Private philanthropists have changed the face of public education over the last decade, underwriting the rise of charter schools and promoting remedies that rely heavily on student testing and teacher evaluation.
But with much less fanfare, wealthy donors have begun playing a parallel role in the country’s next-largest educational network: Roman Catholic schools.
In New York — as in Boston, Baltimore and Chicago — shrinking enrollment and rising school deficits in recent years have deepened the church’s dependence on its cadres of longtime benefactors. Donors have responded generously, but many who were once content to write checks and attend student pageants are now asking to see school budgets, student reading scores and principals’ job evaluations.
In the jargon of education reform, they want transparency and accountability; and though the church bureaucracy has resisted similar demands from other constituents in the past, the donors are getting pretty much what they want.
To the delight of some educators and the discomfort of others, major contributors have won a voice in decision-making at every level, from the staffing of the schools to the frank financial self-examination that has nudged the Archdiocese of New York toward the most severe school consolidation in its history. Church officials announced last month that falling enrollments and rising deficits would force them to close 27 schools, one-tenth of their total, by the end of this academic year.
“The relationship between the church and its contributors used to be basically, ‘Pray, pay and obey — give us money, we’ll take it from there,’ ” said Francis J. Butler, president of Foundations and Donors Interested in Catholic Activities, a national network of Catholic philanthropies. “But donors are much more proactive today. They are concerned about the quality of the schools, the leadership; they’re drilling down into these problems.”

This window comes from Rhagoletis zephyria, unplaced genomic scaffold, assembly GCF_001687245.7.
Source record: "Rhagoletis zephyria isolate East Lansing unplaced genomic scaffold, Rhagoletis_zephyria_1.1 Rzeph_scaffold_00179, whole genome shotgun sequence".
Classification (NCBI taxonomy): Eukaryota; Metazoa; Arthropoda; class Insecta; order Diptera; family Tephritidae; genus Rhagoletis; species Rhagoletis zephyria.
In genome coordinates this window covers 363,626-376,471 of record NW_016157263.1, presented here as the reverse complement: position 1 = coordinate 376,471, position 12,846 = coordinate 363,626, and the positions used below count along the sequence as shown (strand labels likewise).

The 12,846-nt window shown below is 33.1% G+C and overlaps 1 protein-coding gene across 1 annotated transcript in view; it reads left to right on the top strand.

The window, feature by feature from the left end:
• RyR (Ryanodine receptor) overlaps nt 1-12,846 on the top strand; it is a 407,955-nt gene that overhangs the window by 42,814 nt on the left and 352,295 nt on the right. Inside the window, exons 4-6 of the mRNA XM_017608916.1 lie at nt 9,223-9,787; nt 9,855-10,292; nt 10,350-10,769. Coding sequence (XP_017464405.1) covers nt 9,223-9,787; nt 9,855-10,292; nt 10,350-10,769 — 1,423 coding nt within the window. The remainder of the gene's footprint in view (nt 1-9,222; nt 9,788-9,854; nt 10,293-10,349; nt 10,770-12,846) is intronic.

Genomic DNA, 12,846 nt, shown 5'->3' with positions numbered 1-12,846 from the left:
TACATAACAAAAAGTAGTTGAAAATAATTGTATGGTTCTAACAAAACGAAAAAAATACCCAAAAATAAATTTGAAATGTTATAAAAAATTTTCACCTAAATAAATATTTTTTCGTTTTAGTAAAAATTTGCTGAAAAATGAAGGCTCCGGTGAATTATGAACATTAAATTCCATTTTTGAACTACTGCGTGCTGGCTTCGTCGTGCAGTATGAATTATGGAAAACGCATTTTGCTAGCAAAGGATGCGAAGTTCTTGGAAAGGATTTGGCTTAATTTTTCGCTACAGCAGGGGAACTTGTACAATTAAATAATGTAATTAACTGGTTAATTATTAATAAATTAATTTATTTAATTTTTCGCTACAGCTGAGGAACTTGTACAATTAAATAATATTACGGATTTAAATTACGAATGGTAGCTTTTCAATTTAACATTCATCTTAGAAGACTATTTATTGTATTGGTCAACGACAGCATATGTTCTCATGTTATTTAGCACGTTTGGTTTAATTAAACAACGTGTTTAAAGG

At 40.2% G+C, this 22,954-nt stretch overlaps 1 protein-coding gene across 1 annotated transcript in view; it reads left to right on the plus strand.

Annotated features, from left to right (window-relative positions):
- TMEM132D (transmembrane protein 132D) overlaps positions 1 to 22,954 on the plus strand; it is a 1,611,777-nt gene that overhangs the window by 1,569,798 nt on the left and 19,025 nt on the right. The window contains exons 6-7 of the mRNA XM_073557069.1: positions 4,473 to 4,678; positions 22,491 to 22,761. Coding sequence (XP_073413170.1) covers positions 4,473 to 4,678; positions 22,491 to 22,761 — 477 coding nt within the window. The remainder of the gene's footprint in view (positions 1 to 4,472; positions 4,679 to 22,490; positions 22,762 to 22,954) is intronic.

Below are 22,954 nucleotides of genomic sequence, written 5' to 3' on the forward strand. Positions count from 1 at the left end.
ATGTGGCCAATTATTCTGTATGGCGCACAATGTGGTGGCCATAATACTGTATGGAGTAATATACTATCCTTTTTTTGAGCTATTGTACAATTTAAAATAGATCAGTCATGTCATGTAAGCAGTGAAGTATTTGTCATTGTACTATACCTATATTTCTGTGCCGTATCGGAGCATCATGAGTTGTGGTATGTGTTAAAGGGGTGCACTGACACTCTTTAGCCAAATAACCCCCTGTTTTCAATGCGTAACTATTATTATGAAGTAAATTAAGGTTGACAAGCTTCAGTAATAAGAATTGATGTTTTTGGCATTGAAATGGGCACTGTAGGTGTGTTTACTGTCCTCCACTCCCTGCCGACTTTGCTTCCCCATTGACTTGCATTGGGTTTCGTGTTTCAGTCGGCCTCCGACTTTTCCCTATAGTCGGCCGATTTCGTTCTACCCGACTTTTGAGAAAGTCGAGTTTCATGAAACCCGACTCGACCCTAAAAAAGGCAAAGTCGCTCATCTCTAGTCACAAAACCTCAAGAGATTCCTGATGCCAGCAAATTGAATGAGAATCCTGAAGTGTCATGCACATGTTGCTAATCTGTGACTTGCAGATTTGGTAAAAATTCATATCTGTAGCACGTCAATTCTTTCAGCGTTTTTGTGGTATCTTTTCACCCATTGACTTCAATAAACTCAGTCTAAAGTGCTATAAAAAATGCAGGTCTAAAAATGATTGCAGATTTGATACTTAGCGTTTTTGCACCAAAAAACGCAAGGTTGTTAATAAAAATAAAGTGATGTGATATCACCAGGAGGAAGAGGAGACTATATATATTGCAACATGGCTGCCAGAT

At Our Lady Queen of Angels School in East Harlem, a Wall Street financier, Charles B. Durkin Jr., and a small group of fellow benefactors have donated a total of roughly $100,000 a year for about 15 years. Until about five years ago, the extent of their involvement was to visit several times each year and shake hands with grateful children, as Mr. Durkin, 72, did one recent morning.
Yet the next day, Mr. Durkin followed up with a long working meeting, poring over test scores and talking with the principal about the progress she was making with the students. When they were done, the two agreed that teachers might need some coaching in math instruction — and Mr. Durkin agreed to pay for it.
Historically, parochial schools have fared slightly better in standardized tests than public schools, partly because as private institutions they are not bound by law to take all comers, as public schools are.
But the effort to bring charter-school standards of accountability to a system once dominated by parish priests and their staffs has created some tensions between patrons and school administrators. At one school in the Bronx, a principal wanted to spend a donor’s money on a gym, which he considered crucial to attracting new students, while the donor wanted to stock a new library. The school got the library, but closed soon afterward because of declining enrollment.
Standardized testing, Common Core, benchmarks, data points, SMART goals and all the other jive ass corporate stuff brought to the public schools now coming to the Catholic schools.
I wonder what George Carlin would say about this?